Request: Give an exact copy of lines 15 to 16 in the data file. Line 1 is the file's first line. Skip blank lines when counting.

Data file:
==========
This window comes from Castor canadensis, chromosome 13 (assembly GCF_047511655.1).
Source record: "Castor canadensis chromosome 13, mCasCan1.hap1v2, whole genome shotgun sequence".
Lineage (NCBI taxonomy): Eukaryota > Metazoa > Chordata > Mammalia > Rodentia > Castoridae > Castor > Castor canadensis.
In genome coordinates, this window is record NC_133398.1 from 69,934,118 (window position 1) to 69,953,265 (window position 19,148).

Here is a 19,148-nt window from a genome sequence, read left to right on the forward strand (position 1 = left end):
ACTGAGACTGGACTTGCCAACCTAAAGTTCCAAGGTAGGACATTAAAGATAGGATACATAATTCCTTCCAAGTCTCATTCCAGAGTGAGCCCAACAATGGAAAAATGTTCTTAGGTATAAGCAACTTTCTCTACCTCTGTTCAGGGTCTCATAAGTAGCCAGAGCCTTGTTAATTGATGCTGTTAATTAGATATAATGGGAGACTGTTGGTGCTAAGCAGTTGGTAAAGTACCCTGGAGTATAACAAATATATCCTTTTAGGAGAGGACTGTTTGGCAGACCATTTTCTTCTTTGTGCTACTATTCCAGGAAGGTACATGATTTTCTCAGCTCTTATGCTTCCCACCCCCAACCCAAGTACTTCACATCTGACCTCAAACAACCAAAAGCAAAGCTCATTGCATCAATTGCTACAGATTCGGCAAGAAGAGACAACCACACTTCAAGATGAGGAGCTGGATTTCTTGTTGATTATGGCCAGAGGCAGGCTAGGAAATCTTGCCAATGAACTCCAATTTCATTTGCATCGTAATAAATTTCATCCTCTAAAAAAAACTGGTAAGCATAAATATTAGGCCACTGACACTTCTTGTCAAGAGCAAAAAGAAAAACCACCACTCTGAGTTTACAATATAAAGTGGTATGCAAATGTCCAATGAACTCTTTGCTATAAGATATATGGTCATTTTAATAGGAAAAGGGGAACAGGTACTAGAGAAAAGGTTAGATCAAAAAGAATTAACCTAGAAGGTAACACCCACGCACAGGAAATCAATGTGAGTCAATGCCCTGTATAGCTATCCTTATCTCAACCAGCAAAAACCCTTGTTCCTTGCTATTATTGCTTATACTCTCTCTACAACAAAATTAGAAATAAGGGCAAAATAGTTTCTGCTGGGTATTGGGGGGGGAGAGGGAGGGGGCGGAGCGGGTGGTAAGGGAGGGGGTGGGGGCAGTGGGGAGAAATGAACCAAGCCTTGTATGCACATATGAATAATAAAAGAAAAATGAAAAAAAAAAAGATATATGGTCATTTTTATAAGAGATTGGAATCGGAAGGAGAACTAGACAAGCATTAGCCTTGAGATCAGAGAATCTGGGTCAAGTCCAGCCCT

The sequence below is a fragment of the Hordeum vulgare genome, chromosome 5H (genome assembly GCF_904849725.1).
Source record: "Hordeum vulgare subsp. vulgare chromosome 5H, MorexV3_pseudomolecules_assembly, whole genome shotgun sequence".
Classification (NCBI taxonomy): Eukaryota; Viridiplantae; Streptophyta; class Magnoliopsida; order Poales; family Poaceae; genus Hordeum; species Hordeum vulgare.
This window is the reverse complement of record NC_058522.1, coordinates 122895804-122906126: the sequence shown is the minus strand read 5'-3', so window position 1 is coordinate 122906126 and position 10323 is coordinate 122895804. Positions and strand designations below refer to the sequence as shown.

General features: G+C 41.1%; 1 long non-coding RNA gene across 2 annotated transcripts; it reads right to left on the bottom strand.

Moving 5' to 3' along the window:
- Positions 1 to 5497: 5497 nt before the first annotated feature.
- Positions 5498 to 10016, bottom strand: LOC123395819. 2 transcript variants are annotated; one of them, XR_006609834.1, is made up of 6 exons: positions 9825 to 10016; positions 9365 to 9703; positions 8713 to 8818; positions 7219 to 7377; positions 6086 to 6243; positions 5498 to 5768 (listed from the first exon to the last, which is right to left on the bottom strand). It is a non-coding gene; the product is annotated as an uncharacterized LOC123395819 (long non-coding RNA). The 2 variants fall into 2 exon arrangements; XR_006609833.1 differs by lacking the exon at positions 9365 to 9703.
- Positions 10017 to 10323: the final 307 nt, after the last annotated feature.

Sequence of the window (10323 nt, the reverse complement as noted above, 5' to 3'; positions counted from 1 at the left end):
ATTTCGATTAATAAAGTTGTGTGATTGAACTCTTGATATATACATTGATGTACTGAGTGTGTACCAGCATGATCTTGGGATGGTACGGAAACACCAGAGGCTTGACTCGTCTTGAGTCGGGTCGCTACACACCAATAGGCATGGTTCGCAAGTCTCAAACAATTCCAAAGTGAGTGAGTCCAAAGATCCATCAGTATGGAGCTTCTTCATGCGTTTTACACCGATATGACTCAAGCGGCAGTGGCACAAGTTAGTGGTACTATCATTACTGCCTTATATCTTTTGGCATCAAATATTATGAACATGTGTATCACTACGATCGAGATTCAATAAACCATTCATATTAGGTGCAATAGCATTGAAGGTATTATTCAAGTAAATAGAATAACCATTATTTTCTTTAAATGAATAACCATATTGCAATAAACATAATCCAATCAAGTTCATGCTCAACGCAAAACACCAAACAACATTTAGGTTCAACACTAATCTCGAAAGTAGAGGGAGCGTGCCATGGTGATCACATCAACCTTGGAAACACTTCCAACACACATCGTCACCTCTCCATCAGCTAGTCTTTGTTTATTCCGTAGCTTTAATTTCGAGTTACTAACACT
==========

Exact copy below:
- Positions 10017 to 10323: the final 307 nt, after the last annotated feature.

Sequence of the window (10323 nt, the reverse complement as noted above, 5' to 3'; positions counted from 1 at the left end):